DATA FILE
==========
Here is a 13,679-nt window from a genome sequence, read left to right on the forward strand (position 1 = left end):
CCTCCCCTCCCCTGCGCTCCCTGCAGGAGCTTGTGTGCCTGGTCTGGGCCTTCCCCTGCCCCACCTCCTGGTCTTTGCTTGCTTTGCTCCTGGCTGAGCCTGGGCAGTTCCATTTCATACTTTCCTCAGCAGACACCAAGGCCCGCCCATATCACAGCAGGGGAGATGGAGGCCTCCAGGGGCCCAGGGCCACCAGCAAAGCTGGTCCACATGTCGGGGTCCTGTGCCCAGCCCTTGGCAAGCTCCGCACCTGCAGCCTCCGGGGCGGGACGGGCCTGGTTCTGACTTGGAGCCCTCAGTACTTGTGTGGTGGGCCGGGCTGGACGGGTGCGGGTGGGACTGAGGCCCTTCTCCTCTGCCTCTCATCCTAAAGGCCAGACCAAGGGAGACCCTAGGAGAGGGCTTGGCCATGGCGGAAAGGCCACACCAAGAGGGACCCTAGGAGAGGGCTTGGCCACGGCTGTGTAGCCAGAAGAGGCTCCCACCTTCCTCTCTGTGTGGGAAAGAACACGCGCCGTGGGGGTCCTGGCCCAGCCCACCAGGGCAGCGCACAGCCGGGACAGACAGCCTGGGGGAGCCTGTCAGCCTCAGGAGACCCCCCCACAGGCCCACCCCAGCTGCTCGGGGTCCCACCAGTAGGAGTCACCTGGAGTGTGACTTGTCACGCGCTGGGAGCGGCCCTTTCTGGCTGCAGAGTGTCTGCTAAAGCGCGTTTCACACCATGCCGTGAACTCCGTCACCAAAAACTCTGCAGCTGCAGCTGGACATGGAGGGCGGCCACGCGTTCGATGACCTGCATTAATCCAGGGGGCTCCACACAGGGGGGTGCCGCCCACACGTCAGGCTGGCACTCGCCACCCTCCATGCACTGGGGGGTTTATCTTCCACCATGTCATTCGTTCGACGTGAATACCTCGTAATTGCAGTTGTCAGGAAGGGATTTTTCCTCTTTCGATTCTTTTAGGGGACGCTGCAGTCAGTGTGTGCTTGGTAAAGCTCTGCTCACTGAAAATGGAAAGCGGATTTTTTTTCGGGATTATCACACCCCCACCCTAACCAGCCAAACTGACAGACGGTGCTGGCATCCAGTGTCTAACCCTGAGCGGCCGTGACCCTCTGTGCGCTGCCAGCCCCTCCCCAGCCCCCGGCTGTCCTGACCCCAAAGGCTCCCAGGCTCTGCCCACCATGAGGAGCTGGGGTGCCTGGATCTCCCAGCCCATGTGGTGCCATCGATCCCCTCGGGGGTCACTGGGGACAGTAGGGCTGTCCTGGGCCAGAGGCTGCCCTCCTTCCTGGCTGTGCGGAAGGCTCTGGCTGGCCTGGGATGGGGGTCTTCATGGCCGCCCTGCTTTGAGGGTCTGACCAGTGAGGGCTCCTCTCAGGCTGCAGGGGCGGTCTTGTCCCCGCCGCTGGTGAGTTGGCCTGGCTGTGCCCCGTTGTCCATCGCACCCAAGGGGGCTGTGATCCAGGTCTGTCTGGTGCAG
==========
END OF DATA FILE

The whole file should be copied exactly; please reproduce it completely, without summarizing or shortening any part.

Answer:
Here is a 13,679-nt window from a genome sequence, read left to right on the forward strand (position 1 = left end):
CCTCCCCTCCCCTGCGCTCCCTGCAGGAGCTTGTGTGCCTGGTCTGGGCCTTCCCCTGCCCCACCTCCTGGTCTTTGCTTGCTTTGCTCCTGGCTGAGCCTGGGCAGTTCCATTTCATACTTTCCTCAGCAGACACCAAGGCCCGCCCATATCACAGCAGGGGAGATGGAGGCCTCCAGGGGCCCAGGGCCACCAGCAAAGCTGGTCCACATGTCGGGGTCCTGTGCCCAGCCCTTGGCAAGCTCCGCACCTGCAGCCTCCGGGGCGGGACGGGCCTGGTTCTGACTTGGAGCCCTCAGTACTTGTGTGGTGGGCCGGGCTGGACGGGTGCGGGTGGGACTGAGGCCCTTCTCCTCTGCCTCTCATCCTAAAGGCCAGACCAAGGGAGACCCTAGGAGAGGGCTTGGCCATGGCGGAAAGGCCACACCAAGAGGGACCCTAGGAGAGGGCTTGGCCACGGCTGTGTAGCCAGAAGAGGCTCCCACCTTCCTCTCTGTGTGGGAAAGAACACGCGCCGTGGGGGTCCTGGCCCAGCCCACCAGGGCAGCGCACAGCCGGGACAGACAGCCTGGGGGAGCCTGTCAGCCTCAGGAGACCCCCCCACAGGCCCACCCCAGCTGCTCGGGGTCCCACCAGTAGGAGTCACCTGGAGTGTGACTTGTCACGCGCTGGGAGCGGCCCTTTCTGGCTGCAGAGTGTCTGCTAAAGCGCGTTTCACACCATGCCGTGAACTCCGTCACCAAAAACTCTGCAGCTGCAGCTGGACATGGAGGGCGGCCACGCGTTCGATGACCTGCATTAATCCAGGGGGCTCCACACAGGGGGGTGCCGCCCACACGTCAGGCTGGCACTCGCCACCCTCCATGCACTGGGGGGTTTATCTTCCACCATGTCATTCGTTCGACGTGAATACCTCGTAATTGCAGTTGTCAGGAAGGGATTTTTCCTCTTTCGATTCTTTTAGGGGACGCTGCAGTCAGTGTGTGCTTGGTAAAGCTCTGCTCACTGAAAATGGAAAGCGGATTTTTTTTCGGGATTATCACACCCCCACCCTAACCAGCCAAACTGACAGACGGTGCTGGCATCCAGTGTCTAACCCTGAGCGGCCGTGACCCTCTGTGCGCTGCCAGCCCCTCCCCAGCCCCCGGCTGTCCTGACCCCAAAGGCTCCCAGGCTCTGCCCACCATGAGGAGCTGGGGTGCCTGGATCTCCCAGCCCATGTGGTGCCATCGATCCCCTCGGGGGTCACTGGGGACAGTAGGGCTGTCCTGGGCCAGAGGCTGCCCTCCTTCCTGGCTGTGCGGAAGGCTCTGGCTGGCCTGGGATGGGGGTCTTCATGGCCGCCCTGCTTTGAGGGTCTGACCAGTGAGGGCTCCTCTCAGGCTGCAGGGGCGGTCTTGTCCCCGCCGCTGGTGAGTTGGCCTGGCTGTGCCCCGTTGTCCATCGCACCCAAGGGGGCTGTGATCCAGGTCTGTCTGGTGCAG